Robbery Defenses

Those facing robbery or armed robbery charges have multiple avenues of defense. The defense can challenge the adequacy of evidence presented by the prosecution. They can argue that it did not show proof of guilt beyond a reasonable doubt. 

Alternatively, even if a defendant admits to committing a robbery, they could argue that facts in their case suggest there is no criminal liability. This type of defense is known as an "affirmative defense."

Read on to learn about the different types of robbery defenses available to defendants charged with the crime of robbery.

Understanding the Gravity of a Robbery Offense

Robbery, particularly in cases involving deadly weapons, often leads to severe consequences. This could mean a felony conviction or a lengthy prison sentence. The charges can also range from first-degree to second-degree robbery. In addition, there are circumstances that can escalate the charge to aggravated robbery. Given that robbery is a serious offense, it is essential to understand its consequences and the defenses available.


In criminal law, the prosecution — the government — has to prove that the defendant committed the crime beyond a reasonable doubt. A defendant can often avoid a robbery conviction by attacking the prosecution's evidence. The defense can also offer evidence that undermines the prosecution's case.

For instance, the defendant can offer an alibi that they were not in the state days before and during the robbery. They can also say they were at an event during the robbery and provide witnesses to corroborate their whereabouts. The defense could challenge eyewitness identifications, videos, or other evidence presented by the prosecution.

It's important to note that the defendant doesn't have to convince a jury of their innocence. Instead, the defendant can cast reasonable doubt against the prosecution's case. If there is doubt about the defendant's guilt, the jury should return a verdict of "not guilty."


A defendant can also offer proof of their intoxication as an affirmative defense to a robbery charge.

Involuntary Intoxication

Intoxication resulting from actions outside the defendant's control usually excuses any criminal behavior. This often occurs when using involuntary intoxication as a defense. In this situation, the defendant must prove that the intoxication occurred against their will or without their knowledge or consent.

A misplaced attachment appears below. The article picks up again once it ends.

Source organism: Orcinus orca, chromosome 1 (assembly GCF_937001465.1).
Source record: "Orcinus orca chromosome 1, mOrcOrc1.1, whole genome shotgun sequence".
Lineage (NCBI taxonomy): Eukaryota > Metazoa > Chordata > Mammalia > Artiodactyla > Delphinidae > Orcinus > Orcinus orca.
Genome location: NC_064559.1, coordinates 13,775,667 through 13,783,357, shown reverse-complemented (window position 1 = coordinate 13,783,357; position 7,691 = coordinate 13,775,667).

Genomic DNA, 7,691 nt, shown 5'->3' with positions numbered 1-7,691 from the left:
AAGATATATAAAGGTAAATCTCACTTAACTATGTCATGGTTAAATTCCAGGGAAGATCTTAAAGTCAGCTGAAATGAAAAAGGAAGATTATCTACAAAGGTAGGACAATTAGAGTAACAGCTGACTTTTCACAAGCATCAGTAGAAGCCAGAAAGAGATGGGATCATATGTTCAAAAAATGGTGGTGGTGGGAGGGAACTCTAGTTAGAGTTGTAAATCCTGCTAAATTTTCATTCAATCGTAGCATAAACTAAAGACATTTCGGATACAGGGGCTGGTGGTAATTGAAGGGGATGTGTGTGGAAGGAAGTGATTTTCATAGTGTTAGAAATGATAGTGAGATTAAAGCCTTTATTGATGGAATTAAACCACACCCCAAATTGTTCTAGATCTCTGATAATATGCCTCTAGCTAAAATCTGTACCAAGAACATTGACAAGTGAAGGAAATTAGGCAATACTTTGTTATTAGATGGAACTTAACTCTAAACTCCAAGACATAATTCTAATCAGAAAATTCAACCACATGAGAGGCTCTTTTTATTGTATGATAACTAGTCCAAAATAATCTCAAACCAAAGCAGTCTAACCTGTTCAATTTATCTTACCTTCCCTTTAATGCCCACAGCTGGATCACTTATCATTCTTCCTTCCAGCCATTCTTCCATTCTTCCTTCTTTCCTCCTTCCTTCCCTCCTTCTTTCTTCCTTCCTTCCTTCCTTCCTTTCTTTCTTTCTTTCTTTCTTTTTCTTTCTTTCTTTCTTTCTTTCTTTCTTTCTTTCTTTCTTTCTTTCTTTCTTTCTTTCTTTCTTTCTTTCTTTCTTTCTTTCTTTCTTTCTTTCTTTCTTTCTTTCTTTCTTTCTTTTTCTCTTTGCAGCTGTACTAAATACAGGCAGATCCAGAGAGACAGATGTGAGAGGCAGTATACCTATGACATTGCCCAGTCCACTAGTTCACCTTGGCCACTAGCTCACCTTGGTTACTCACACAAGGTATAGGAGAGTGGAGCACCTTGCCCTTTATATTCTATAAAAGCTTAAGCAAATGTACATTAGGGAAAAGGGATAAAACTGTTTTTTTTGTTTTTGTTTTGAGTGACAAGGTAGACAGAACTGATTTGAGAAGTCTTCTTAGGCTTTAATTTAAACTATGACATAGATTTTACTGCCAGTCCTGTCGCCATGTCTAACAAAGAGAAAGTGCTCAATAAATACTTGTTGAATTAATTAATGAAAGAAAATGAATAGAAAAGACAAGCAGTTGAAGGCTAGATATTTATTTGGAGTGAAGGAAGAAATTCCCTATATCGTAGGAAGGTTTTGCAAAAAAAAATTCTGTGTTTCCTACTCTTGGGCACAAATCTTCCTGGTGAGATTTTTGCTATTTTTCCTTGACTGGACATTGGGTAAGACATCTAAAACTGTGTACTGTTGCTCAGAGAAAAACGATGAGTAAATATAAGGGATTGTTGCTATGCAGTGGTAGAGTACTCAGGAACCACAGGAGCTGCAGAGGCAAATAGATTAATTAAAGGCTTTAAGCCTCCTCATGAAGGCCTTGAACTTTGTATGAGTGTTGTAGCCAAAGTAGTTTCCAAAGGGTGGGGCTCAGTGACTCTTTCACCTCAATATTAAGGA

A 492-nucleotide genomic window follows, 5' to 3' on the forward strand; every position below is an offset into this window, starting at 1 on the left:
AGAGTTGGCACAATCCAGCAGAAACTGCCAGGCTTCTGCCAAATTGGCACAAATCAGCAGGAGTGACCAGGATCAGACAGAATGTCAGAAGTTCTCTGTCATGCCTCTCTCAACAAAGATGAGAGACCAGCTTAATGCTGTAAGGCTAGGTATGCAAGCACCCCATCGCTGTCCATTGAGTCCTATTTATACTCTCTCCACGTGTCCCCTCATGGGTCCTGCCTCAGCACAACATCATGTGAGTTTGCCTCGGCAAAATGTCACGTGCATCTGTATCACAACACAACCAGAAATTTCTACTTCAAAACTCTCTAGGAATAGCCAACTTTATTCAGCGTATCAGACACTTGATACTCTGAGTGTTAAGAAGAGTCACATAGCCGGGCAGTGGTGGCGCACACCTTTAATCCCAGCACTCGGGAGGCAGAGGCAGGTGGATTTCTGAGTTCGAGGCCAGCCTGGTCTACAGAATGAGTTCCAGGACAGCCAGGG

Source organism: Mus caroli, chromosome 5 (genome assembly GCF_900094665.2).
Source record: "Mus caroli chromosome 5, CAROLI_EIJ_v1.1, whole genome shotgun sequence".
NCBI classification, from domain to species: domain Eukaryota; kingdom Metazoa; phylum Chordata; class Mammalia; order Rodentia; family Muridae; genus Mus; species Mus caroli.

Voluntary Intoxication

The applicability of voluntary intoxication as a defense varies by jurisdiction. Some states consider it a mitigating circumstance that can lessen the defendant's criminal liability. This also depends on the level of intent and the elements of the criminal charge. But all states do not recognize voluntary intoxication as a defense, notably for specific intent crimes such as robbery. The main question in this type of defense becomes whether the defendant could form the necessary intent to commit the robbery.

Robbery requires the specific intent to use violence to steal another's personal property. Thus, intoxication could render a defendant incapable of forming this specific intent. In such cases, voluntary intoxication could result in convictions of lesser charges with a lower threshold of the defendant's intent.


If someone pushes the defendant into committing a robbery, it means that they would not have otherwise committed it — but for being pushed into doing it. If that happens, the defendant could have an entrapment defense. Entrapment defenses are difficult to prove. However, if the defendant can show that a law enforcement officer induced them to commit the crime, they might have entrapment as a defense.

However, suppose the defendant intended to commit robbery in the first place. In that case, they will have no entrapment defense. This applies even if the defendant was induced to commit robbery to collect evidence against the defendant.


The defendant could raise duress as a defense if it is shown that someone compelled or induced them to commit the crime. The inducement can result from the use of force or threat of force, such as severe bodily injury or immediate death to the defendant. However, its validity is often rooted in the credibility and immediacy of the threat.

It also considers the absence of a reasonable opportunity for the defendant to avoid the crime. The threatened harm and the lack of reasonable opportunity for the defendant to avoid the crime must be present for a duress defense to be successful.

Proving duress can be difficult for the defendant. Additionally, many courts have rejected this as a defense if the defendant does not have sufficient evidence. The courts also reject this defense if the defendant had ample opportunity to avoid the crime without risking death or serious injury.

Seek Legal Help from a Robbery Defense Lawyer

There are various rules and circumstances surrounding robbery cases. These rules often affect the outcome of the case and the penalties involved. Robbery is also a serious crime that could cause long-lasting consequences and a criminal record. Thus, it is best to seek help from an experienced criminal defense attorney. They can plan the best defense strategies that can be used in your case. They can also look at mitigating circumstances for your misdemeanor or felony offense.

FindLaw has a directory of criminal lawyers in every state. Here, you can find law offices of criminal defense lawyers near you and seek legal advice applicable to your case.

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